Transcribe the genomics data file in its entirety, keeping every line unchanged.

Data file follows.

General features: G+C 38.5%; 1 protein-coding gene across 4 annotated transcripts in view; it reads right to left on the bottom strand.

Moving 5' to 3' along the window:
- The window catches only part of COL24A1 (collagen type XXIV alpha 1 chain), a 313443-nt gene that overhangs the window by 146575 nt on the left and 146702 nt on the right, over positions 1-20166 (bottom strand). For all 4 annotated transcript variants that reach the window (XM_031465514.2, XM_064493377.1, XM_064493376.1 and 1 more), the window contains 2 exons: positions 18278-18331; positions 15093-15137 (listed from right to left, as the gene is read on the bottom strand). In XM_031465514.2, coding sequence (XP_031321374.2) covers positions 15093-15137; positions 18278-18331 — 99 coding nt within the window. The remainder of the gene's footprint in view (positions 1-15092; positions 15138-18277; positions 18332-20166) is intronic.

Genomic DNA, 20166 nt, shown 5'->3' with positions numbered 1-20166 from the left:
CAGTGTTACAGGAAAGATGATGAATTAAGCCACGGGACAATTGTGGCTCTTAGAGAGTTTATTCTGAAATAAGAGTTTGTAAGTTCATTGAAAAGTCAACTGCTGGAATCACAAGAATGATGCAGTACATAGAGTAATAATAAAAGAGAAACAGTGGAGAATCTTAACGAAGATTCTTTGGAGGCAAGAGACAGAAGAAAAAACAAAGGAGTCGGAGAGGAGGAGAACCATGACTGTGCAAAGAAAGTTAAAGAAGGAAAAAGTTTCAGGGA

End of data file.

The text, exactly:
General features: G+C 38.5%; 1 protein-coding gene across 4 annotated transcripts in view; it reads right to left on the bottom strand.

Moving 5' to 3' along the window:
- The window catches only part of COL24A1 (collagen type XXIV alpha 1 chain), a 313443-nt gene that overhangs the window by 146575 nt on the left and 146702 nt on the right, over positions 1-20166 (bottom strand). For all 4 annotated transcript variants that reach the window (XM_031465514.2, XM_064493377.1, XM_064493376.1 and 1 more), the window contains 2 exons: positions 18278-18331; positions 15093-15137 (listed from right to left, as the gene is read on the bottom strand). In XM_031465514.2, coding sequence (XP_031321374.2) covers positions 15093-15137; positions 18278-18331 — 99 coding nt within the window. The remainder of the gene's footprint in view (positions 1-15092; positions 15138-18277; positions 18332-20166) is intronic.

Genomic DNA, 20166 nt, shown 5'->3' with positions numbered 1-20166 from the left:
CAGTGTTACAGGAAAGATGATGAATTAAGCCACGGGACAATTGTGGCTCTTAGAGAGTTTATTCTGAAATAAGAGTTTGTAAGTTCATTGAAAAGTCAACTGCTGGAATCACAAGAATGATGCAGTACATAGAGTAATAATAAAAGAGAAACAGTGGAGAATCTTAACGAAGATTCTTTGGAGGCAAGAGACAGAAGAAAAAACAAAGGAGTCGGAGAGGAGGAGAACCATGACTGTGCAAAGAAAGTTAAAGAAGGAAAAAGTTTCAGGGA